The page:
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April 12: ON THIS DAY IN HISTORY

April 12, 2023 Brooklyn Eagle History
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ON THIS DAY IN 1865, the Brooklyn Daily Eagle reported, “Brooklyn has been in a state of gunpowder for about a week. Cannon have been continually reminding us of victory and coming peace. Last evening a salute of one hundred guns was fired from Washington Park and one hundred guns were also fired from the Heights in honor of the victories in Virginia, and the capitulation of Gen. Lee.”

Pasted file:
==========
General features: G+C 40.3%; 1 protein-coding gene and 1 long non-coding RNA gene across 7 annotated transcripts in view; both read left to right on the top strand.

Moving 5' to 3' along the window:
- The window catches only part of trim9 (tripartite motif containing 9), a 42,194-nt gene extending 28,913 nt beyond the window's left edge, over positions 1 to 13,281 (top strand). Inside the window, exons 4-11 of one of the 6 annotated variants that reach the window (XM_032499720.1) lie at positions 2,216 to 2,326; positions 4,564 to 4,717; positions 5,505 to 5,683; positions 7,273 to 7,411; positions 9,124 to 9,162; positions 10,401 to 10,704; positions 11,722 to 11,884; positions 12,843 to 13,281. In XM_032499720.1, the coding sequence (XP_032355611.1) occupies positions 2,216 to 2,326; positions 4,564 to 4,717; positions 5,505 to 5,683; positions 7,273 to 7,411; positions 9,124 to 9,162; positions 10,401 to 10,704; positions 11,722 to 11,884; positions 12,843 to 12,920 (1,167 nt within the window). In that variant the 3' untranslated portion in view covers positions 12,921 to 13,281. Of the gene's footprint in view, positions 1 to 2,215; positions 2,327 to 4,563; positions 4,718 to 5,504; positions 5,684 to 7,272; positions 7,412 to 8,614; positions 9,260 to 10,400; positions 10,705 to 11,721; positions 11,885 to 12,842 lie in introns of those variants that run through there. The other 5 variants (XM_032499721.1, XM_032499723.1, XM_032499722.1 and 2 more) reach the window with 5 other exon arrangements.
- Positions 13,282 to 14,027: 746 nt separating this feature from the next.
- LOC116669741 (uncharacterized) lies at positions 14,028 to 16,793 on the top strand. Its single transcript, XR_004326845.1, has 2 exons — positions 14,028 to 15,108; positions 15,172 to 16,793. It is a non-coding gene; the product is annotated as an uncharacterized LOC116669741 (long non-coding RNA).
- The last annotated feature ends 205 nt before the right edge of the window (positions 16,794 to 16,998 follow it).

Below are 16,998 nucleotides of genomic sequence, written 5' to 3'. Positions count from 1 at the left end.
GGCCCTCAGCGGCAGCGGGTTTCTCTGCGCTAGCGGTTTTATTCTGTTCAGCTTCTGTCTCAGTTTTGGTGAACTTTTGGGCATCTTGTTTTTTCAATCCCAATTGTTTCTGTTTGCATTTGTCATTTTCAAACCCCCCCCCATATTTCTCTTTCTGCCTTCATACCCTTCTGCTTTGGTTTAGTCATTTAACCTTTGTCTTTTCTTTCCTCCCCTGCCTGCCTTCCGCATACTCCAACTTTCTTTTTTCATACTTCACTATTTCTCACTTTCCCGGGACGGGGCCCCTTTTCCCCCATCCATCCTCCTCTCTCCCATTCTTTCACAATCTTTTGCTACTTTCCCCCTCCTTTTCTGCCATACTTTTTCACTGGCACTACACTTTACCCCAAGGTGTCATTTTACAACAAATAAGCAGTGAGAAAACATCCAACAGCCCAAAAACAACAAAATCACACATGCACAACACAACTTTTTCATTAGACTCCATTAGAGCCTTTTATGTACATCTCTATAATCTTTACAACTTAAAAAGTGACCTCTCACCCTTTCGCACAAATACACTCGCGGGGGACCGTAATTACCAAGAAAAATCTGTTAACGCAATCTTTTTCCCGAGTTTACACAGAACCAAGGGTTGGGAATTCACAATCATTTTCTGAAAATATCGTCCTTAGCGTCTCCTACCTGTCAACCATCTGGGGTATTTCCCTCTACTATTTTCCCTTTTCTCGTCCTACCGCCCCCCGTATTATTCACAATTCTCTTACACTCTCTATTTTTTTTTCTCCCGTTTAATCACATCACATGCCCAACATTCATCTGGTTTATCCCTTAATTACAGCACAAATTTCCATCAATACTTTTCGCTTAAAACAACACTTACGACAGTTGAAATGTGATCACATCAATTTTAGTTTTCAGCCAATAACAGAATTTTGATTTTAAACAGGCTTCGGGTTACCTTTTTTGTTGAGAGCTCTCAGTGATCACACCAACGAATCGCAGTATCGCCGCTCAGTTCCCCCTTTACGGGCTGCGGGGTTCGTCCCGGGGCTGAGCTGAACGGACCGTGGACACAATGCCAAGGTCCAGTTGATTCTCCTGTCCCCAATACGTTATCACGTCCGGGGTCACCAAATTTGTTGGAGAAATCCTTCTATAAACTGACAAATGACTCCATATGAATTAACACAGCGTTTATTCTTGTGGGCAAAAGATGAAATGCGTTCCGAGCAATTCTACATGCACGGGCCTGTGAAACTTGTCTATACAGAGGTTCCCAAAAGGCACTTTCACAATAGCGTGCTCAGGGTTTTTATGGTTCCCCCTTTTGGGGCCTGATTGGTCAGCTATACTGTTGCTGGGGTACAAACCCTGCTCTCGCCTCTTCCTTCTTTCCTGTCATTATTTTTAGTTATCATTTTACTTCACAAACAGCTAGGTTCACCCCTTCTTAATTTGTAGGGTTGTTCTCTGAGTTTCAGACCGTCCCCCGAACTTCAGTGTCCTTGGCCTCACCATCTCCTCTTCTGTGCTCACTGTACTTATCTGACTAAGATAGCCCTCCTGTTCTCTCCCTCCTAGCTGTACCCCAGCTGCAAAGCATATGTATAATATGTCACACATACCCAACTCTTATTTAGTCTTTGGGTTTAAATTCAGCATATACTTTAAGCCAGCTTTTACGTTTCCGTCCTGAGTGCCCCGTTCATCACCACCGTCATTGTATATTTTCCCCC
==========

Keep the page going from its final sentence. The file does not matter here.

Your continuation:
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ON THIS DAY IN 1914, the Eagle reported, “Easter Sunday this year has a double significance. Aside from the religious aspect of the day, it virtually marks the forty-ninth anniversary of the assassination of Abraham Lincoln … The exact anniversary of what was one of the most tragic events in the history of the country will occur next Tuesday. And now, after forty-nine years, comes forward a brave spirit to announce that the ‘Sic semper tyrannis’ of [John Wilkes] Booth is nothing but an historical fiction. ‘John Wilkes booth never shouted ‘Sic semper tyrannis’ or anything else after he shot Abraham Lincoln on the night of Friday, April 14, 1865. These picturesque words were the invention of an imaginative newspaper man.’ The smashing of traditions isn’t the regular business of William J. Ferguson. Mr. Ferguson, who is an actor, and who lives at 181 Midwood street, Brooklyn at the present time, was call boy in Ford’s Theater on the night of the murder, and was standing in the wings opposite the President’s box, rehearsing a scene with Laura Keene just as the shot was fired. Acting is a serious business, and Mr. Ferguson, as an actor and a member of a profession which is steeped in tradition, has great respect for the past, but he says he simply can’t stand hearing the ‘Sic semper tyrannis’ story every time the anniversary of the shooting comes around.”